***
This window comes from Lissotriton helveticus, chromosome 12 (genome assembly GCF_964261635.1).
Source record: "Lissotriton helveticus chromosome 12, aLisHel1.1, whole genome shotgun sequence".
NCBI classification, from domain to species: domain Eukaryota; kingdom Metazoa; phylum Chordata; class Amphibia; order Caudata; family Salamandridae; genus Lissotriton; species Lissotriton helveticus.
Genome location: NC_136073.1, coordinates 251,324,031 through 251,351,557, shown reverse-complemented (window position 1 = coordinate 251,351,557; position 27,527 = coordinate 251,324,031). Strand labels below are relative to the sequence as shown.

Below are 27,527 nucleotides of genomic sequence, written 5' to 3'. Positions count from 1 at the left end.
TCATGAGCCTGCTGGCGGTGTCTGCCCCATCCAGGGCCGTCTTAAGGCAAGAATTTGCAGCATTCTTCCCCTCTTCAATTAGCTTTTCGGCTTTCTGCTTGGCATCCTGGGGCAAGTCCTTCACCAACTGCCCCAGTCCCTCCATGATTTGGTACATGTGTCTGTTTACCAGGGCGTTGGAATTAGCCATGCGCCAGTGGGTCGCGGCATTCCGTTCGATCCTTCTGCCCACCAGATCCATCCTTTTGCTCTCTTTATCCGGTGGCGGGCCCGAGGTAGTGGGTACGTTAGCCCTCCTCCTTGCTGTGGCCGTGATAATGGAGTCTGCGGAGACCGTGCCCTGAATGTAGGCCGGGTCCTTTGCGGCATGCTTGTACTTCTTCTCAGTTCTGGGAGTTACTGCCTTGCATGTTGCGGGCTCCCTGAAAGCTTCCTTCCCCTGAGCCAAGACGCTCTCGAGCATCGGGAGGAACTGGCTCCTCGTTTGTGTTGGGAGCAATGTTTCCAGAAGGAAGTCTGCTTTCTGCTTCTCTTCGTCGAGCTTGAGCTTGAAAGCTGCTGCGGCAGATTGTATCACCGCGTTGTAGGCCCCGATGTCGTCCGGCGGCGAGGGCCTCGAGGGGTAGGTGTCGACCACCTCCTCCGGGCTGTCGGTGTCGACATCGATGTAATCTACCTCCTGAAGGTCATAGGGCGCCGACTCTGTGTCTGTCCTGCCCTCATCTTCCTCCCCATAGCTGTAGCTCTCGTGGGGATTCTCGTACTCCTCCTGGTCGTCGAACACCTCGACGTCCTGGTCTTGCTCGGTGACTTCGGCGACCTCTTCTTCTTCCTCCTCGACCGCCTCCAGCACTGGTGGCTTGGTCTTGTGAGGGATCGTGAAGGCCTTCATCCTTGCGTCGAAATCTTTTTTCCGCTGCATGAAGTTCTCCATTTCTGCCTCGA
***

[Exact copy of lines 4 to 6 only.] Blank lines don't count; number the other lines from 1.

Genome location: NC_136073.1, coordinates 251,324,031 through 251,351,557, shown reverse-complemented (window position 1 = coordinate 251,351,557; position 27,527 = coordinate 251,324,031). Strand labels below are relative to the sequence as shown.

Below are 27,527 nucleotides of genomic sequence, written 5' to 3'. Positions count from 1 at the left end.
TCATGAGCCTGCTGGCGGTGTCTGCCCCATCCAGGGCCGTCTTAAGGCAAGAATTTGCAGCATTCTTCCCCTCTTCAATTAGCTTTTCGGCTTTCTGCTTGGCATCCTGGGGCAAGTCCTTCACCAACTGCCCCAGTCCCTCCATGATTTGGTACATGTGTCTGTTTACCAGGGCGTTGGAATTAGCCATGCGCCAGTGGGTCGCGGCATTCCGTTCGATCCTTCTGCCCACCAGATCCATCCTTTTGCTCTCTTTATCCGGTGGCGGGCCCGAGGTAGTGGGTACGTTAGCCCTCCTCCTTGCTGTGGCCGTGATAATGGAGTCTGCGGAGACCGTGCCCTGAATGTAGGCCGGGTCCTTTGCGGCATGCTTGTACTTCTTCTCAGTTCTGGGAGTTACTGCCTTGCATGTTGCGGGCTCCCTGAAAGCTTCCTTCCCCTGAGCCAAGACGCTCTCGAGCATCGGGAGGAACTGGCTCCTCGTTTGTGTTGGGAGCAATGTTTCCAGAAGGAAGTCTGCTTTCTGCTTCTCTTCGTCGAGCTTGAGCTTGAAAGCTGCTGCGGCAGATTGTATCACCGCGTTGTAGGCCCCGATGTCGTCCGGCGGCGAGGGCCTCGAGGGGTAGGTGTCGACCACCTCCTCCGGGCTGTCGGTGTCGACATCGATGTAATCTACCTCCTGAAGGTCATAGGGCGCCGACTCTGTGTCTGTCCTGCCCTCATCTTCCTCCCCATAGCTGTAGCTCTCGTGGGGATTCTCGTACTCCTCCTGGTCGTCGAACACCTCGACGTCCTGGTCTTGCTCGGTGACTTCGGCGACCTCTTCTTCTTCCTCCTCGACCGCCTCCAGCACTGGTGGCTTGGTCTTGTGAGGGATCGTGAAGGCCTTCATCCTTGCGTCGAAATCTTTTTTCCGCTGCATGAAGTTCTCCATTTCTGCCTCGA